I am very hopeful that both the economy and travel will return to normal by the time our North American winter season opens eight months from now. However, we also need to remember that we have substantial business operations set to open over the next few months — our Australian winter season, Grand Teton Lodge Company, as well as our lodging, retail, and summer mountain operations at our North American resorts, which collectively represent more than 20% of our total revenue. With the very real possibility that the global stay-at-home orders could be extended, and travel reduced regardless, our business in May through October is at risk. We will work hard to reopen as soon as practical, but much of this is now outside of our control.  

Because of these realities and to ensure that we can navigate the financial challenges ahead, we are taking certain measures, including some that will unfortunately affect each of our U.S. employees: 

  • We are furloughing nearly all of our U.S year-round hourly employees as of April 4, 2020, for at least the next one to two months, without pay, but with full healthcare coverage for any impacted employee currently enrolled (the Company will pay all premiums).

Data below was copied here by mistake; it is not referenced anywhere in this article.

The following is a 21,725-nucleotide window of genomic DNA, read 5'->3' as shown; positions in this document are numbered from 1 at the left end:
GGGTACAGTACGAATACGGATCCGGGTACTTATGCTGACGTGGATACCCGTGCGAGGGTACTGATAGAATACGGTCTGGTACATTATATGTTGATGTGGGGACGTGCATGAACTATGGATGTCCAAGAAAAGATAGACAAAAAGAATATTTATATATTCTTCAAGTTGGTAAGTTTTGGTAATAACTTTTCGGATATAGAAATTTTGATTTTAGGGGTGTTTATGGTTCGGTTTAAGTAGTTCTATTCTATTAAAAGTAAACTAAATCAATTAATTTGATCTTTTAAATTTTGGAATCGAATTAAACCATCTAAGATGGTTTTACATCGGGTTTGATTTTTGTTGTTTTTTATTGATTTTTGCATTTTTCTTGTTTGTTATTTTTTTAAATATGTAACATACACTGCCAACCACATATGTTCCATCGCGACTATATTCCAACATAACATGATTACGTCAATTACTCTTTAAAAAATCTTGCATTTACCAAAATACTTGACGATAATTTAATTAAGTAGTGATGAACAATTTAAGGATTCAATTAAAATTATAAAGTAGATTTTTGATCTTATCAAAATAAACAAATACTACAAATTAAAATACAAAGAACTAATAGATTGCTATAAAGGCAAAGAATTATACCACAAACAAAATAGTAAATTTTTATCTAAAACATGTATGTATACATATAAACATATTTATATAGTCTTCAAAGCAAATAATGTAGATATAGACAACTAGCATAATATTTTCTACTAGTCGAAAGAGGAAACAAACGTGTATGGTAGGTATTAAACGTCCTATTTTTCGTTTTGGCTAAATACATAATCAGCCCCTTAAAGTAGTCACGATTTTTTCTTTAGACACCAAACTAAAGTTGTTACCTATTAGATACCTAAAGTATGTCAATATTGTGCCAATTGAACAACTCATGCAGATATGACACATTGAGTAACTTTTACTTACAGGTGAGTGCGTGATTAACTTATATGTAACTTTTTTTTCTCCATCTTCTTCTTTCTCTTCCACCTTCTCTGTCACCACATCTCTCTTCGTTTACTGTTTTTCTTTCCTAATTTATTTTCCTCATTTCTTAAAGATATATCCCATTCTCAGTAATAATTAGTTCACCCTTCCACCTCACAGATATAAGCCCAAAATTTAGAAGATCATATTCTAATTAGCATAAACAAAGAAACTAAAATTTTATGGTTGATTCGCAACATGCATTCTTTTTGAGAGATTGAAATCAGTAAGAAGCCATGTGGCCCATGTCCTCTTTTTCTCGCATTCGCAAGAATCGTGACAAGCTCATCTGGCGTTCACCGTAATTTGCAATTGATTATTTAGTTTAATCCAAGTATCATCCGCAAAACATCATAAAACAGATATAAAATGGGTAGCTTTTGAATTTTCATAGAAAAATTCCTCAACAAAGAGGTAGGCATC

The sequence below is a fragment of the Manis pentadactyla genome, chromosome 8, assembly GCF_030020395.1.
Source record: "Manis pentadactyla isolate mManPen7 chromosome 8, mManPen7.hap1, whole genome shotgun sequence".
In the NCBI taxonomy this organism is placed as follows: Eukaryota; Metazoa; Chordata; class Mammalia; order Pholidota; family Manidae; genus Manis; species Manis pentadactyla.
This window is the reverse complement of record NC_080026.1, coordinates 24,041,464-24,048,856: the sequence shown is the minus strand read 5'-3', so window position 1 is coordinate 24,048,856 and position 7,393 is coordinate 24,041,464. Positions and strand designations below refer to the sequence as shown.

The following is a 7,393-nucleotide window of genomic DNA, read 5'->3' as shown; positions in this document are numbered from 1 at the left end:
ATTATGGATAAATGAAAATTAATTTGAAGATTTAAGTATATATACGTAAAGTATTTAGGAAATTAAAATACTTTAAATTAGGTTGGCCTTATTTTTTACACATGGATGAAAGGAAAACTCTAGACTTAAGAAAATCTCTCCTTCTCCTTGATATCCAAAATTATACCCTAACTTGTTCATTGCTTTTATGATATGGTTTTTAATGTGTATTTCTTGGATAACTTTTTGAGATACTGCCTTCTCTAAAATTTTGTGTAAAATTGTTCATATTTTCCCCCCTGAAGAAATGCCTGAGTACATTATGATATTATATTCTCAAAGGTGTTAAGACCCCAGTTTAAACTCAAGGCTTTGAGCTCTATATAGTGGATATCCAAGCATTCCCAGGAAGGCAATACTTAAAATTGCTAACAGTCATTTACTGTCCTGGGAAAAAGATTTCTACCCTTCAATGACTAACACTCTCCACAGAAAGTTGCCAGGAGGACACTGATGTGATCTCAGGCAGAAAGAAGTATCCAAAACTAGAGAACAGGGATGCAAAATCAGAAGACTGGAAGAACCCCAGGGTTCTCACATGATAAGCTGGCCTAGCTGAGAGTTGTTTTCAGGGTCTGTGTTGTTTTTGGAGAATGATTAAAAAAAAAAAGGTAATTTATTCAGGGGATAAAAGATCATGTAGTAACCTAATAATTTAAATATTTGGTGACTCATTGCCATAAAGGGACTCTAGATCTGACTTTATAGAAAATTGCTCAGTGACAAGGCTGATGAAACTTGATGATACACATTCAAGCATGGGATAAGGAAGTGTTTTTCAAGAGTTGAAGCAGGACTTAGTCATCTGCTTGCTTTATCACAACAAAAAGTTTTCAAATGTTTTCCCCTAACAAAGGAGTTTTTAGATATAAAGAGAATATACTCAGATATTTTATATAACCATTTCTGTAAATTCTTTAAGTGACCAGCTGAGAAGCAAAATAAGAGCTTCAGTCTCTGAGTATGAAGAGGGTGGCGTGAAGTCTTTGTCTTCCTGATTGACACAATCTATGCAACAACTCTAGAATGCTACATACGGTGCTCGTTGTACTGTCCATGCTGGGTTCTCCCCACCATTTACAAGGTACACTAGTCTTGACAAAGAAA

• We are implementing a six-month salary reduction for all U.S. salaried employees that starts at 5% for those up to Grade 27, 7.5% for Grades 28/29, 10% for Grades 30/31, and then rises up to a 25% reduction for our most senior executives. 
  • I am giving up 100% of my salary during the next six months. 
  • We are eliminating 100% of the cash compensation for members of our Board of Directors for six months.   
  • We are suspending the Company’s 401(k) match for the next six months. 
  • We are reducing our capital expenditures by $80-$85 million, with the intention to defer all new chair lifts, terrain expansions and other mountain improvements, while protecting the vast majority of our maintenance capital spending. 
  • We are eliminating our June and September dividends to shareholders, saving the Company more than $140 million.